Anonymous said...

Sad to read that the WDUQ staff will be losing their jobs when the sale is finalized.......
I have no problem with students coming on board of the new station as " apprentices, or assistants .... etc
but, that was and is a top notch staff of very qualified radio people. They are skilled and and at the top of their game. It is sad indeed to think that will be out the door and looking for work .
Their knowledge of Jazz and Pittsburgh is unparalleled.
The news staff too is one of the best .....
It will be very hard to find people with more skills than the ones now working at DUQ.

Anonymous ..........

Anonymous said...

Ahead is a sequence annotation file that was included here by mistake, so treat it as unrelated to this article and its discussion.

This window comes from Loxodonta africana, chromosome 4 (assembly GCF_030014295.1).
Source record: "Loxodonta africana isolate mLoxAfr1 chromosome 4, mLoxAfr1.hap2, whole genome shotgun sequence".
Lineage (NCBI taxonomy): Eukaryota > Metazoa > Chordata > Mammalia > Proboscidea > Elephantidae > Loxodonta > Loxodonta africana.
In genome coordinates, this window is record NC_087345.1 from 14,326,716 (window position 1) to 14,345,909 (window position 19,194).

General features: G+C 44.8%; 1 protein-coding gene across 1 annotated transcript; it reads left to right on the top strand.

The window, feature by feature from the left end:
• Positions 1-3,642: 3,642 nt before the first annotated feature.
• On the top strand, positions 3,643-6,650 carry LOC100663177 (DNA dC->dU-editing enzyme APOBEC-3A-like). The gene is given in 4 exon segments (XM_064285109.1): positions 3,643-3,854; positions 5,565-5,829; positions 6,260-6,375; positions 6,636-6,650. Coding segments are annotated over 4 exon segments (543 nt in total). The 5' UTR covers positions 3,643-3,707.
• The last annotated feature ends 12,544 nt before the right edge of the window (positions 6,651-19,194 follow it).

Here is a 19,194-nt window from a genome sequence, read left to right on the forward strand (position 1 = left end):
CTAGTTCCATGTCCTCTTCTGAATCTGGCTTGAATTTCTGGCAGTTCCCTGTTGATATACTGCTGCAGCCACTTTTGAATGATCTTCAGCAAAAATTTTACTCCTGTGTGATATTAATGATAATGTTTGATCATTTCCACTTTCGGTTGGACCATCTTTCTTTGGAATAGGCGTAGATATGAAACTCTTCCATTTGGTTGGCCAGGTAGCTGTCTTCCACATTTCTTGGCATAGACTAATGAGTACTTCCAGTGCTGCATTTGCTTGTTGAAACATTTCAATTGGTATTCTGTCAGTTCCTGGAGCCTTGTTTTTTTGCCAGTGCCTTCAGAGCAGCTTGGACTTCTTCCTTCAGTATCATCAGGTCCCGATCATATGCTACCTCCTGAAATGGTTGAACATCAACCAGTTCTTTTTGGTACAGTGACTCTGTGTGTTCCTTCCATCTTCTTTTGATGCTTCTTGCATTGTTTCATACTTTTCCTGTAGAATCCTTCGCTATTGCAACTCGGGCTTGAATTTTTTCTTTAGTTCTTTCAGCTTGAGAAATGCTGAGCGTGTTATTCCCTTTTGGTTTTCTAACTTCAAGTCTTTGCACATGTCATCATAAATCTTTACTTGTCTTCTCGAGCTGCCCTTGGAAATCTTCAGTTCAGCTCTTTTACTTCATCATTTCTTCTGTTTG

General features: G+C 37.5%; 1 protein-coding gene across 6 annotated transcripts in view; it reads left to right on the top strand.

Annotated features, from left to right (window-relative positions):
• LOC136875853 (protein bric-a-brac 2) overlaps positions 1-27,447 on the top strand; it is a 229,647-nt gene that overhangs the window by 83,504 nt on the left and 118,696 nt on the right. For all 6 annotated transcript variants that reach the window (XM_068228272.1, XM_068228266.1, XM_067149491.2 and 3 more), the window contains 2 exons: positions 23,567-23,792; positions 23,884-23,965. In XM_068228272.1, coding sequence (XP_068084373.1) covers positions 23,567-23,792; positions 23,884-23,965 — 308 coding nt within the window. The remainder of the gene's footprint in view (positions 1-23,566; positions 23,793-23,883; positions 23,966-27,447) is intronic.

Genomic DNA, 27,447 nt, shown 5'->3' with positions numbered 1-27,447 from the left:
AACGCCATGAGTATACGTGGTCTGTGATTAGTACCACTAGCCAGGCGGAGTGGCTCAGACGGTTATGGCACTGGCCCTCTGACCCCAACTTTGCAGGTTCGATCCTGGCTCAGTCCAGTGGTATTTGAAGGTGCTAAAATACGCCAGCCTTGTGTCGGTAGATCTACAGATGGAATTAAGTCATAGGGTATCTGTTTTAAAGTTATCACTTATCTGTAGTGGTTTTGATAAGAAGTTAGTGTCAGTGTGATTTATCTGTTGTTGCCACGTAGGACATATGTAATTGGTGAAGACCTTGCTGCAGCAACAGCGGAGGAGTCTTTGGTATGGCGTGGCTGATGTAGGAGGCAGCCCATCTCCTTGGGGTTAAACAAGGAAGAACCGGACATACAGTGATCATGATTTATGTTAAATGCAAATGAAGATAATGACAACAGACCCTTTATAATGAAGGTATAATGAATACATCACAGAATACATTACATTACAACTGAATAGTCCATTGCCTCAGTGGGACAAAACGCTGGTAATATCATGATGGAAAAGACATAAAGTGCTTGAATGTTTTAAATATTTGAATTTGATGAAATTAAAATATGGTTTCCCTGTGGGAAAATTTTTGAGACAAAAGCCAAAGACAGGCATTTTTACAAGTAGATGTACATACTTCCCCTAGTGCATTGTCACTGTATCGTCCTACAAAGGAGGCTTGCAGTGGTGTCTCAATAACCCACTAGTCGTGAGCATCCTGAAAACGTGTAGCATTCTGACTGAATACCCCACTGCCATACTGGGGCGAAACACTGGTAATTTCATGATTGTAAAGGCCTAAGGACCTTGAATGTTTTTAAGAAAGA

It's well to recall that when Duquesne University first put WDUQ on the block, the local philanthropic foundations were quite interested in pursuing its purchase. Talk from that quarter back then was a station with greater emphasis on local journalism, much like what we're hearing now from winning bidder Essential Public Media (EPM, consisting of WYEP & Public Radio Capital). Some months later, those foundations abruptly took their bid option off the table. Months later, at the press conference announcing the winning bid by Essential Public Media, a WYEP functionary stated that EPM had (has?) been in contact with the local foundations, as the viability of the reworked 90.5 FM must be assured. Are these the same foundations that initially wanted to own 90.5 and give it greater emphasis on local journalism? And just which non-profit foundations are they that EPM has been in touch with? Which local business enterprises fund these particular foundations? Are any local newspapers (and/or local commercial broadcasters) among them? Is this, ultimately, a way for some local newspaper interest to gain or broaden a foothold in broadcast media? If so, what viewpoints will the new 90.5 espouse? I, too, lament the loss of WDUQ's current, highly talented staff and the possible demise of jazz radio in Pittsburgh. I'm also concerned, though, about EPM's lack of transparency about who they are, other than a consortium of WYEP and Public Radio Capital. Stay tuned to the new 90.5 FM and pay very close attention to the tenor of its local content. If the new owners are looking to make 90.5 an all-news operation, shouldn't they be asking why Pittsburgh's commercial KQV and KDKA aren't doing all that well? Do we really need another all- news station in Pittsburgh? Let's hope it doesn't come to that.